The noteworthy piece was the competitive balance B pick that would later turn into Brett Cumberland. Cumberland was traded along with Jean Carlos Encarnacion, Bruce Zimmerman, Evan Phillips, and international bonus pool money for Kevin Gausman. So for taking on the bulk of Matuszâ€™ $3.9M commitment (he was traded in May), the Braves got a piece that then became, say, 30% of the trade value to get Gausman.
This one looked really good in the beginning but is beginning to crater. Since last year, Demeritte has grabbed an outfielderâ€™s mitt and is looking to break the bigs as a utility player. But a .222/.316/.416 line in his second go around at AA at the age of 24 isnâ€™t promising.
We traded some prospects for their prospects, but we were getting the player with the most upside: Jackson. But since, Jackson has been unable to develop his hit tool, and defensively, he seems to have made minimal improvement. Pike looked interesting as a sleeper pitching piece, but his age-24 season saw him moved to the bullpen and not pitch well at AA. We didnâ€™t trade much, but we didnâ€™t really get much back as its unfolded.
But catchers take a long time to develop at times, so Jackson has a spot on the 40-man for now, and they’ll probably stick with him if he shows any improvement. It’s really hard to find catchers who can hit and at least field the position passably, so Jackson will get every opportunity to be successful. He’s certainly not going to make it as an outfielder the way things are going now.
As you know, Garcia pitched for us for a half-season, and was then traded for Huscar Ynoa. Ynoa made 18 starts at Rome this year with a high strike out rate (9.82/9), but struggled with command at both Rome and then Florida. But heâ€™s only 20, and his swing-and-miss ability still makes him a significant prospect. Heâ€™ll be allowed to pitch deeper into games this year, and heâ€™ll probably repeat A+. The person who has given his team the most value has been John Gant Gant threw 114 IP for St. Louis this year, providing a 3.47 ERA/4.07 FIP while making 19 starts in 26 appearances. He dropped his funky hitch in his delivery, and now he just looks like a nice little piece for a contending team.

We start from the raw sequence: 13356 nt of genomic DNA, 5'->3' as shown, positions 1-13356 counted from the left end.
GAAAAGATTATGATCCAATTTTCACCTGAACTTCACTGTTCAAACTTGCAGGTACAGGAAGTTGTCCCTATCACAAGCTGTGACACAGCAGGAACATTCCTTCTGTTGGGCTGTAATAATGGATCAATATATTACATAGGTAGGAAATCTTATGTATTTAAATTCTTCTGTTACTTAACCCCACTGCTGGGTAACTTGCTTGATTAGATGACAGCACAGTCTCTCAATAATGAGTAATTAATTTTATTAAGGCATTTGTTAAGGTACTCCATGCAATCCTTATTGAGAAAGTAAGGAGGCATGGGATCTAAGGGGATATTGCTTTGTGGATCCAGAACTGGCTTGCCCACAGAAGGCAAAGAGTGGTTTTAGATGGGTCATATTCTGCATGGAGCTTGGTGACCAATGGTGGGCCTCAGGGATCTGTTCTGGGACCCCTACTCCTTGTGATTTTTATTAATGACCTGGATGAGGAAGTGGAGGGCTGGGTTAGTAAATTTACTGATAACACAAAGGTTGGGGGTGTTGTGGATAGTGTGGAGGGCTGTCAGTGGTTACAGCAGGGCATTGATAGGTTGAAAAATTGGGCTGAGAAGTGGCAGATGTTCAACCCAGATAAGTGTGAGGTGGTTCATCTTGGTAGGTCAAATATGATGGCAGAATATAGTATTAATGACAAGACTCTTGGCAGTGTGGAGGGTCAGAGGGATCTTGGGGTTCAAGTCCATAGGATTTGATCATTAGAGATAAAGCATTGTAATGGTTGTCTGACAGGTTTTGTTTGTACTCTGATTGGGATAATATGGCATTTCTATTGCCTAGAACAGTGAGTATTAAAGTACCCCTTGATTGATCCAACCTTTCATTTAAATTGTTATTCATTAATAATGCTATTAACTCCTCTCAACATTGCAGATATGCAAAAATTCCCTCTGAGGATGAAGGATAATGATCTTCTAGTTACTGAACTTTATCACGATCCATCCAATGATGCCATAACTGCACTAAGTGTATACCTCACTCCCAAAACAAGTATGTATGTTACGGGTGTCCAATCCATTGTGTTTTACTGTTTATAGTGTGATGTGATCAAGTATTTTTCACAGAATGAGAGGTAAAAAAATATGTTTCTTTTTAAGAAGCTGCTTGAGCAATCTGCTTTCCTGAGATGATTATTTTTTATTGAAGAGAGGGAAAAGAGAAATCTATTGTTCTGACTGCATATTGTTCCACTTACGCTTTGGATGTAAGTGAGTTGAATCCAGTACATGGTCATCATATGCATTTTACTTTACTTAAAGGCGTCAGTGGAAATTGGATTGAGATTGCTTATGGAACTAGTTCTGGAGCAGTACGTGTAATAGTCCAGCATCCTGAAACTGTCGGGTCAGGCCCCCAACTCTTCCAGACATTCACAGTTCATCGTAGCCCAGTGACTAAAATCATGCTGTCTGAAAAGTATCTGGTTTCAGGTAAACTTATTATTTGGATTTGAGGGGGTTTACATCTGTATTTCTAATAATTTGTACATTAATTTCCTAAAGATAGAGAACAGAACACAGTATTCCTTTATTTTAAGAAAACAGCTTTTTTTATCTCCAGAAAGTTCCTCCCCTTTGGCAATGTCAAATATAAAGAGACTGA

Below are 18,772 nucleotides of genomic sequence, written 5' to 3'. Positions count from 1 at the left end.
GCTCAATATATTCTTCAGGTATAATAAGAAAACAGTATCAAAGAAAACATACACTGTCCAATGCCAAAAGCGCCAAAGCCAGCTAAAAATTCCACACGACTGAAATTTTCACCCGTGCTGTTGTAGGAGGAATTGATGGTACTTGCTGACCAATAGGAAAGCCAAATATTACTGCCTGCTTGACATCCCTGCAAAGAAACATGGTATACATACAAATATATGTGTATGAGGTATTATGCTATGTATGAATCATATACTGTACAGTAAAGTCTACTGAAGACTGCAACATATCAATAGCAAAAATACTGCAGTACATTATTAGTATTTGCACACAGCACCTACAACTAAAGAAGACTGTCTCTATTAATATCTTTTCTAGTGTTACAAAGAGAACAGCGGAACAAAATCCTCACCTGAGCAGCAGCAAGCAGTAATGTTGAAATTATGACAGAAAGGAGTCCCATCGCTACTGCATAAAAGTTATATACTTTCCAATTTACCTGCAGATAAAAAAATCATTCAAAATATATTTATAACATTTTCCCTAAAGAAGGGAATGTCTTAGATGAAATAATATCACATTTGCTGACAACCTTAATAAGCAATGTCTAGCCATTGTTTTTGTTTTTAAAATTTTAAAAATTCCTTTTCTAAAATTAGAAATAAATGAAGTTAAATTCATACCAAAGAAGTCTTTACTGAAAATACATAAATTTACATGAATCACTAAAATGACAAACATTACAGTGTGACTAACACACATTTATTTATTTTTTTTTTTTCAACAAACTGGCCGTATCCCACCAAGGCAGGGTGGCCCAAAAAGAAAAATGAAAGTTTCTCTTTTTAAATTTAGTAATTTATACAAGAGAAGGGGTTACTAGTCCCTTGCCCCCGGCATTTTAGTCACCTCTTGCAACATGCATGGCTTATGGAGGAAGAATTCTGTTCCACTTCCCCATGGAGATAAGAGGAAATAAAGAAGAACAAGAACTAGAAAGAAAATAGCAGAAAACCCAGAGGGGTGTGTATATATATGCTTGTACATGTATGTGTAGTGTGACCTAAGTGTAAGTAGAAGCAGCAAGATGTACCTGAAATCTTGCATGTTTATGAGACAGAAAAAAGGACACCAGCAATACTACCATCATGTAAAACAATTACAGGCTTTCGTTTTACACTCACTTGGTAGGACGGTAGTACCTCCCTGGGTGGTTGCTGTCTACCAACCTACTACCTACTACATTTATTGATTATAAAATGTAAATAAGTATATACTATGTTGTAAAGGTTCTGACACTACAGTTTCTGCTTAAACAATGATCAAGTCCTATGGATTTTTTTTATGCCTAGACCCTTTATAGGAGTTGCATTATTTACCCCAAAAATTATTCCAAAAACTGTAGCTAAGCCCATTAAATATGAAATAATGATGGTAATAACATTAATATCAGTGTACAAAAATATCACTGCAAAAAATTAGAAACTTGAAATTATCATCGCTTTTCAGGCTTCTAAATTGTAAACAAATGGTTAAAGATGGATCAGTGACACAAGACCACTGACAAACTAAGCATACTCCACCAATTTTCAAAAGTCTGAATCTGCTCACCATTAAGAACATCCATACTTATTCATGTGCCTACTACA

As a point of update, Shoe Simmonâ€™s arm is still Swiss cheese. Luiz Gohara had a disappointing season, with his father passing away in his arms in January and then his mother shortly after falling ill. He then suffered a leg injury in Spring Training, and he never got in a rhythm at AAA. It was his first full season at AAA, and he never got more than about 7 weeks of continuous starting at AAA all year. He spent some time going back and forth in Atlantaâ€™s pen, and it would seem he should be given some time in Spring Training and AAA to continue to develop. Heâ€™s only 22 years old, younger than Kyle Wright, Max Fried, and within a month of Touki Toussaint. And none of them have been through as much as Gohara has. Thereâ€™s a lot of competition for what seems to be one open spot currently in the rotation, so we shall see if he can earn a spot.
You didnâ€™t think I was going to refrain from talking about Rock Smith, did you? Mallex Smith had a season most closely reflective of what he skill set seems to be. He contributed a .296/.367/.406 (115 OPS+) line to the 90-win Rays, stealing 40 bases in 52 chances, playing centerfield in what graded at is average-to-slightly-below-average. B-Ref liked him to a 3.5 WAR with Fangraphs at 3.4 fWAR. And heâ€™s pre-arb, so he did all of that for about $600K. So for this trade to work out, we will need Gohara to emerge and give us some really good production.
Around $7M in 2015 payroll money for Touki Toussaint. Wow, still as crazy as it seemed at the time. Touki took the next step he had the talent to do. He had a breakthrough performance at AA, and then got even better at AAA: 1.43 ERA, 10.01 K/9, 3.04 BB/9, no HR in 50.1 IP. He came up to Atlanta and flashed his strikeout ability (9.93 K/9) and held his own to a 4.03 ERA/3.78 FIP in 29 IP. Heâ€™s already pitched in Atlanta and still has a TOR upside according to almost anyone evaluating him. He was and will continue to be considered a heist for years to come.